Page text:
Blind hems are fantastic. Using an ingenious method of folding and stitching, you can create a machine stitched hem that is nearly invisible from the outside. It’s a fantastic way to create a deep hem on a skirt, unlined jacket, or pants.
I used to find them to be a bit of a pain, but honestly my Bernina and it’s wonderful blind hem presser foot have banished all my frustrations. If you have trouble with your hems, you might consider trying another foot, if your machine accepts them. It could make all the difference.
Also, make sure you have enough seam allowance for a fairly deep hem. I like to make mine at least 1 1/2 to 2 inches. Add an extra inch to that. So if you had a skirt that you wanted to be 25″ long with a 2 inch hem, you’d make sure the skirt was at least 28″ long before hemming.
Ok, let’s get started!
- Marking pen, pencil, or chalk
- Blind hem presser foot
1. First, figure out exactly where you want your hem to fall, and mark that line in water soluble pen, pencil, or chalk on the right side of the garment. That would be the middle line here, shown in yellow.
2. Mark two more lines, one above and below your hem line. They should be of equal distance to the hemline, however deep you want your hem to be. So for a 2″ hem, you’d draw a line 2 inches above (the white line) and a line 2 inches below (the pink line).
3. If necessary, trim the raw edge of the hem so it is only about 1 inch below the bottom (pink) line.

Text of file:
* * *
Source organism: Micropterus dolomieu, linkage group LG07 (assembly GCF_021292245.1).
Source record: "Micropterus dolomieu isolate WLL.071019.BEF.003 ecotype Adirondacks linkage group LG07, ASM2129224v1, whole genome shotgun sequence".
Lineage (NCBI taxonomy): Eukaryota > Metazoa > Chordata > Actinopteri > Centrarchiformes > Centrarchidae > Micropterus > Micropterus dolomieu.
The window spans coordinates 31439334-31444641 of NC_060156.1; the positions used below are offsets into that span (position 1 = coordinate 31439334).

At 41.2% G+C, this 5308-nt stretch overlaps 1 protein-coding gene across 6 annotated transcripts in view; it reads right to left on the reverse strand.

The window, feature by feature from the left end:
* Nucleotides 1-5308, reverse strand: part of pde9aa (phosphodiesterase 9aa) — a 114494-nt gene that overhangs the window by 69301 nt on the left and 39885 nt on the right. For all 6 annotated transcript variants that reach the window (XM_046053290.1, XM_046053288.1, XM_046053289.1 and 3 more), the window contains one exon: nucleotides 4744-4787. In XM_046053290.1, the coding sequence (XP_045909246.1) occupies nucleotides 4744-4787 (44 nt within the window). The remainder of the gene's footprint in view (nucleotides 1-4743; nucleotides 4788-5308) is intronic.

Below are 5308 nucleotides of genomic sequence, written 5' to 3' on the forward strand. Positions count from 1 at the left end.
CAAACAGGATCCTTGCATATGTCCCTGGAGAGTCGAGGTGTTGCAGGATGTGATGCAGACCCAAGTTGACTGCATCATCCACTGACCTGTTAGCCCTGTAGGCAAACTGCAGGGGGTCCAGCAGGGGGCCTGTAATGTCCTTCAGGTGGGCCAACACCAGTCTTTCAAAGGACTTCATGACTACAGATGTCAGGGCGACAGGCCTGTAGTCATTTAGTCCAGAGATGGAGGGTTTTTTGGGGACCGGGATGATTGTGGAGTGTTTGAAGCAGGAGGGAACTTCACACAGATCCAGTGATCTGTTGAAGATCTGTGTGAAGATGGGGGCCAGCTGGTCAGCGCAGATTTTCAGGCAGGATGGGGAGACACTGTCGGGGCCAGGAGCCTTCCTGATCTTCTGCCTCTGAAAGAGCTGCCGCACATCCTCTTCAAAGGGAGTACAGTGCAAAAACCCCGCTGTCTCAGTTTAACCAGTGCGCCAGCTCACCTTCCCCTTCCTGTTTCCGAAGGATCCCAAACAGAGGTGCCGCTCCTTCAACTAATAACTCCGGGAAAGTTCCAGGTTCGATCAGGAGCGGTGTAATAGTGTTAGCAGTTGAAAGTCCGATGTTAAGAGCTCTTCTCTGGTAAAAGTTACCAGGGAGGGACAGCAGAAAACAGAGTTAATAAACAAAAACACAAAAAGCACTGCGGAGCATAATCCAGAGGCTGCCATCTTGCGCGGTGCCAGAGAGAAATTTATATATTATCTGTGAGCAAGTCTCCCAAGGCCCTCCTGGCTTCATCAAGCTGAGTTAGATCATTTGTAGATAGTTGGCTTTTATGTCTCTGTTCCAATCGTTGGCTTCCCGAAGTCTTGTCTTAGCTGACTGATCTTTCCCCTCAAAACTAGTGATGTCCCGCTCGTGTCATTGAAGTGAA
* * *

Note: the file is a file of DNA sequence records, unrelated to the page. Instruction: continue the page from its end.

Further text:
4. Turn the raw edge under and press. The fold should be 1/2 inch from the bottom (pink) line. Basically, you’re folding it in half so that the raw edge on the inside hits right at the pink line.
Here’s how it will look after you press it.
5. Now, pinch along the middle (yellow) line to fold.
6. Fold along this line, matching up the top (white) line with the bottom (pink) line as you fold.
7. Pin the fold in place. Here you can see that the middle (yellow) line is now at the bottom of the hem.
8. Fold again. Fold upward along the top (white) line this time.
9. Pin in place again. You can just remove the existing pins and repin at this point.
Here’s how it will look on the inside.
10. Lightly press the folds. Once you’ve pressed them in place, you can remove the pins if you like.
11. Again, here’s how it will look once pressed.
12. Put the blind hem presser foot on your sewing machine. This is what the foot looks like.
13. Set your machine to the blind hem stitch. You can see what it looks like here. You can set the stitch width wider or shorter depending on how wide you want it, but mine was set to 3.5 here.
14. With the wrong side up, lower the presser foot onto the hem. The vertical plate should sit right along the fold. As the machine stitches, it will stitch across that plate every few stitches, taking a tiny bite out of the fold. Stitch slowly, making sure to keep the fold right up against the plate.
Here’s how it will look once it’s stitched!
15. Look at the stitches carefully at this point. Occasionally, your machine may have missed the fold while stitching. You may need to go back and restitch over parts if this happens. This is the part that used to frustrate me, but with a higher quality foot, this never seems to happen anymore.
16. Remove the pins if you haven’t already and let the hem come down.
17. Finally, give the hem a press. You’ll often get a little crease where the hem was previously pressed. Use a little spray of water to help remove the crease as you press. If it’s still there after pressing, don’t worry too much. It will probably come out with washing.
And that’s it! A lovely blind hem, all done by machine. Does this make sense to you?